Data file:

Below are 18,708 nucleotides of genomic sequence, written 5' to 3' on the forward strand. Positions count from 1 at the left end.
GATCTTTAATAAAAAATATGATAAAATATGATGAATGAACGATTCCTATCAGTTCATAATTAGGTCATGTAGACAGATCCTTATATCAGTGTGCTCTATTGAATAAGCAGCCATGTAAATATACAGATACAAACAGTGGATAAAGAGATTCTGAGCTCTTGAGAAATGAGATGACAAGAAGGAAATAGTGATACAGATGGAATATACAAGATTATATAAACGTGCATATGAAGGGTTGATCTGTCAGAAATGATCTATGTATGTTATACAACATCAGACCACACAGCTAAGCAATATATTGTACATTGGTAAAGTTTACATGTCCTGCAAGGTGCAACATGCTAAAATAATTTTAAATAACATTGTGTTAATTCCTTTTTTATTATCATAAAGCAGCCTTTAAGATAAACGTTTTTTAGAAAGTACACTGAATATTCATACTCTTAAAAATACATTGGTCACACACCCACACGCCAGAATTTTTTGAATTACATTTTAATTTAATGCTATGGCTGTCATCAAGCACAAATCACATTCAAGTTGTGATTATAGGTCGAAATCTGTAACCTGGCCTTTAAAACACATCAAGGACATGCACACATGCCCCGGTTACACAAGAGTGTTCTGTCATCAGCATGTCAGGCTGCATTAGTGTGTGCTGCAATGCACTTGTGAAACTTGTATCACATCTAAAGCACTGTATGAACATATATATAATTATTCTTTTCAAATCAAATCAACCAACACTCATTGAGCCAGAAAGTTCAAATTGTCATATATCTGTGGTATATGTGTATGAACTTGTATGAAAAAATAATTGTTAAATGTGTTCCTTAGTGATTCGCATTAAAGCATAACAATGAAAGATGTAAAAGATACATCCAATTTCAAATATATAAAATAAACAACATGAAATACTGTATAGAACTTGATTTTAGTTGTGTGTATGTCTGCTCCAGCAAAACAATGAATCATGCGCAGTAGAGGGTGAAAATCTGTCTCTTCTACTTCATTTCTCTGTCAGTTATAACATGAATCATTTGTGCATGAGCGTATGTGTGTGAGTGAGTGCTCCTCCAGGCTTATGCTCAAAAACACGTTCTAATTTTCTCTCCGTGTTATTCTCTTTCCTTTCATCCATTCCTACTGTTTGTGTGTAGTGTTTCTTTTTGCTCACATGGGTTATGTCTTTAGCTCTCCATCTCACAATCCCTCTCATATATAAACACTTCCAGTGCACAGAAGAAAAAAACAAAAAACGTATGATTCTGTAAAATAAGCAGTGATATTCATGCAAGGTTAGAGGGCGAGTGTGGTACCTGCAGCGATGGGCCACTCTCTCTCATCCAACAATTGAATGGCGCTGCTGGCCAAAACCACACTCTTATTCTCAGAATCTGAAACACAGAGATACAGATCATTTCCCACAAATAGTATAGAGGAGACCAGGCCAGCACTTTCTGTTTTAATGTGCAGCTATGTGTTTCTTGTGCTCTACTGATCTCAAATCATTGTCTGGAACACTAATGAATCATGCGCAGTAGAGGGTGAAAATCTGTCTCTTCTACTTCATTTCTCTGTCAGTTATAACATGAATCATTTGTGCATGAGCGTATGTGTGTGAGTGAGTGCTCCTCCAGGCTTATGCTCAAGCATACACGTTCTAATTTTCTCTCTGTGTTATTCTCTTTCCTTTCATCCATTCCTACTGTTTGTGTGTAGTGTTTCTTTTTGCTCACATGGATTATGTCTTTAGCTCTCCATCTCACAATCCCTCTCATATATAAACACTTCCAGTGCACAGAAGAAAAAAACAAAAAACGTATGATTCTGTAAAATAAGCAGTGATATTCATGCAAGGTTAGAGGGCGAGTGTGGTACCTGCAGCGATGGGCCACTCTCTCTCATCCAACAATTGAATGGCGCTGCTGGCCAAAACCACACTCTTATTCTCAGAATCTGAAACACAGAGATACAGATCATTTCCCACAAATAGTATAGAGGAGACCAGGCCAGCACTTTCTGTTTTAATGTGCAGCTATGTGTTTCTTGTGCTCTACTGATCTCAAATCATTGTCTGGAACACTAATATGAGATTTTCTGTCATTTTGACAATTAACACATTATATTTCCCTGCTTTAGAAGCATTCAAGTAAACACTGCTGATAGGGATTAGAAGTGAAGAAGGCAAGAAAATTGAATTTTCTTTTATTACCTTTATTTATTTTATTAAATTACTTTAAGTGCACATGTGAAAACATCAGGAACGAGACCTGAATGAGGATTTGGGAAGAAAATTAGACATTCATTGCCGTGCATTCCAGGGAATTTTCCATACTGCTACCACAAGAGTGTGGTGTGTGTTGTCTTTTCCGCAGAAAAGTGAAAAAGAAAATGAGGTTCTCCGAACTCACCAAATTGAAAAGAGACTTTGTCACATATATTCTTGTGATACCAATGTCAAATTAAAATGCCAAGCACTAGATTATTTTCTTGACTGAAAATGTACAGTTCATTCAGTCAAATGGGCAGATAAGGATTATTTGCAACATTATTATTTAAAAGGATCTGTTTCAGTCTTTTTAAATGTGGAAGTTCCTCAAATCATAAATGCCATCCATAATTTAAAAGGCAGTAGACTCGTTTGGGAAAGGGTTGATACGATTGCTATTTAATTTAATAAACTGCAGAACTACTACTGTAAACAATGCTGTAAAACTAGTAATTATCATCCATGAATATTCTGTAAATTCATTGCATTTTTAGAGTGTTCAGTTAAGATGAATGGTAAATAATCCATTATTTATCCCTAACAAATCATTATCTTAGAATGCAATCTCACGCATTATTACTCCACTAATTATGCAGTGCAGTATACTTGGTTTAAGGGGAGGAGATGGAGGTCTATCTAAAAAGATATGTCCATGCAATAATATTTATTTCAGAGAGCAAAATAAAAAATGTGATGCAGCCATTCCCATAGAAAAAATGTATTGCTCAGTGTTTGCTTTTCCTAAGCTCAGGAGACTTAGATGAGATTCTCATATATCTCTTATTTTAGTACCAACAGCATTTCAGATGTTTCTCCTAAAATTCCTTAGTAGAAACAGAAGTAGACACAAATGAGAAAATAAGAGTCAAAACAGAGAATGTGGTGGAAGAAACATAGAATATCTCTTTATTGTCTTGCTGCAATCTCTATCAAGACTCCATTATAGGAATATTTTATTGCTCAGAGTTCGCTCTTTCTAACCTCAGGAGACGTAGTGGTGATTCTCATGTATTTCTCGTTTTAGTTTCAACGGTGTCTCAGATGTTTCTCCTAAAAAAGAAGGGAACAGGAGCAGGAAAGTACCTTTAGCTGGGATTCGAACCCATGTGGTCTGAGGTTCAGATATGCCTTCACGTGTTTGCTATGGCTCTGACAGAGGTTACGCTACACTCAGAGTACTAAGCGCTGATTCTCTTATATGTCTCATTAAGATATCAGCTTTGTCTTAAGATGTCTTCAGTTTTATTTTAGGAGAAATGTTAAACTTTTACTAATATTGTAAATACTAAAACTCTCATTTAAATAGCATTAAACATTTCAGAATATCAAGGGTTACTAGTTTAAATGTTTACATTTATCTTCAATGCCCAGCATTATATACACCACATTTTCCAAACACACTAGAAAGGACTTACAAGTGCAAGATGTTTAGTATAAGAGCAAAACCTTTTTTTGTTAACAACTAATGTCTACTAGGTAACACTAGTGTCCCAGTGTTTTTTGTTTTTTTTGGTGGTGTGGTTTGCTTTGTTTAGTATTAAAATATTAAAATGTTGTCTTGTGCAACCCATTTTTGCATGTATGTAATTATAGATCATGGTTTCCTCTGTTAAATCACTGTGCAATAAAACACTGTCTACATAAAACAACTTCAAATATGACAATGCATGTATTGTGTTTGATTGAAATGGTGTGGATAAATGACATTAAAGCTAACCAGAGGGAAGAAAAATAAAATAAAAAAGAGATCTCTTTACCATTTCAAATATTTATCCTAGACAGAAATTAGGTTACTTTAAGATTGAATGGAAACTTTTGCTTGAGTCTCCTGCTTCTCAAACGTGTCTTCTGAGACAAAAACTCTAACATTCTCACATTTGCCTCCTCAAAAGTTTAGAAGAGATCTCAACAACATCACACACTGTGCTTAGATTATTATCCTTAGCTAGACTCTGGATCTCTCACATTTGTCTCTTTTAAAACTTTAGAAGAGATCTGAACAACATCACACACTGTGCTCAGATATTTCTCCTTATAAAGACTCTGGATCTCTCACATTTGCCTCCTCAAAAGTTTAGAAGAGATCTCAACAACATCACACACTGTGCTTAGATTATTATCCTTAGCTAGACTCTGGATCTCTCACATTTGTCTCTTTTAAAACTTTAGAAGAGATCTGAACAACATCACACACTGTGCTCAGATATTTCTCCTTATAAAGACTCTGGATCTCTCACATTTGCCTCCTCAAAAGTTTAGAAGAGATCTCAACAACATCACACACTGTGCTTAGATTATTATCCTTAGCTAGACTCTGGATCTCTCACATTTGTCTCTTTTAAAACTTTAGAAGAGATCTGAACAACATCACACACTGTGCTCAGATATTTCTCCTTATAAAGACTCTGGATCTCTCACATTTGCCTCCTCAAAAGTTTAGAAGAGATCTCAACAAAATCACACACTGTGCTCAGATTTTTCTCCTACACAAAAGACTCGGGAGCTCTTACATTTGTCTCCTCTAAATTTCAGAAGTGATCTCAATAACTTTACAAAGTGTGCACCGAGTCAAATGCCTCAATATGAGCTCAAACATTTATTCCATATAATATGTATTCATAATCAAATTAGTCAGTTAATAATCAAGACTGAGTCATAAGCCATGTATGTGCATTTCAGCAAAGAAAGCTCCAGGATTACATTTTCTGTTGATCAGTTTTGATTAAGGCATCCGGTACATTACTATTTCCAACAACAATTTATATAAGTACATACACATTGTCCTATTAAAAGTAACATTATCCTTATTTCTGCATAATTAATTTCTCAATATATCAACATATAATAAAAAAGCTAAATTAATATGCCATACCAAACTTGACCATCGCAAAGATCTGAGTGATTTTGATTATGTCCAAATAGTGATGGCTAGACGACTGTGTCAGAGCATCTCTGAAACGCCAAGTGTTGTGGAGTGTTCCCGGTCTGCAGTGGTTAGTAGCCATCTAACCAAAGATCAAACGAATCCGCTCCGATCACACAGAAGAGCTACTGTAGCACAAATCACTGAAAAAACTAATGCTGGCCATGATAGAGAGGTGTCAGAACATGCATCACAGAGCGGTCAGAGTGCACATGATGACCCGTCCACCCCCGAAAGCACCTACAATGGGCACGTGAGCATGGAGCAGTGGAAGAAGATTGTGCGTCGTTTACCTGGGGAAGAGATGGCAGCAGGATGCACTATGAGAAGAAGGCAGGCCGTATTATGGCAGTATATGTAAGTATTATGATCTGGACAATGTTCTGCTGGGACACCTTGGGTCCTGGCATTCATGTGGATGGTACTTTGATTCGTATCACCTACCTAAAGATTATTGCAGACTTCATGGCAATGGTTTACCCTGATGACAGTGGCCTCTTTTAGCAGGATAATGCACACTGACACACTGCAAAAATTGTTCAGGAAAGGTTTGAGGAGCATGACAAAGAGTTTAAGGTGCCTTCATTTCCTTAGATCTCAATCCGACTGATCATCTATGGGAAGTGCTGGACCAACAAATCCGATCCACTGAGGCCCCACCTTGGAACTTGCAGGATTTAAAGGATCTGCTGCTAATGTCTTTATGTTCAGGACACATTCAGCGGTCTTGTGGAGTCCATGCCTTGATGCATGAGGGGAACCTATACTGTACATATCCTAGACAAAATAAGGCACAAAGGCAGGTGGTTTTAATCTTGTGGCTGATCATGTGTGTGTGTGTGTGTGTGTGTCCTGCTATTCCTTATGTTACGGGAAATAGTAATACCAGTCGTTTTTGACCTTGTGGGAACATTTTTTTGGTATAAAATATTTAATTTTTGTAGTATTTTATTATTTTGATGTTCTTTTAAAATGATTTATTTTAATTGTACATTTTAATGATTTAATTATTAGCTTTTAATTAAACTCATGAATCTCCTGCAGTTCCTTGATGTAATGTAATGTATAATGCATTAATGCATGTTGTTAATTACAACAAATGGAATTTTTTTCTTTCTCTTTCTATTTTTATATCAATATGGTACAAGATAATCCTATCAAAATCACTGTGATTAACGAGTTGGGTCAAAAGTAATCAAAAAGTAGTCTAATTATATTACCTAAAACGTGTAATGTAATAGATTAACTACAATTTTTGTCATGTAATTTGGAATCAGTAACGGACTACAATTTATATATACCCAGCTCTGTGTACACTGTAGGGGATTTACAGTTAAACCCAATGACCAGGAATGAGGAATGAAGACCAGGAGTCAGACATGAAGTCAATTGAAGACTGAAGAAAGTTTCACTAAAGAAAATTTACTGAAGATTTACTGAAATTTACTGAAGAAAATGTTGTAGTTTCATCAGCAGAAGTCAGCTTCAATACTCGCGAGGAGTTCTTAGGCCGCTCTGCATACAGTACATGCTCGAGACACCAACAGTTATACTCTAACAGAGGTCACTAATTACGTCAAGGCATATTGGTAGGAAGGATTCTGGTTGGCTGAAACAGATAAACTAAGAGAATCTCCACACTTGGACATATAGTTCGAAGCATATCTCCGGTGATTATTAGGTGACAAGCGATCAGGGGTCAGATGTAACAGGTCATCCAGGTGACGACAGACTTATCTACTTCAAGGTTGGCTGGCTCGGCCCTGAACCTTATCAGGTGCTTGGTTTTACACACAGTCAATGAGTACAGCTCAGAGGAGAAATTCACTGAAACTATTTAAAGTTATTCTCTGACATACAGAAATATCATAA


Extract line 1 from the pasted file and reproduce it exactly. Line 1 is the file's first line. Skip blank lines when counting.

Below are 18,708 nucleotides of genomic sequence, written 5' to 3' on the forward strand. Positions count from 1 at the left end.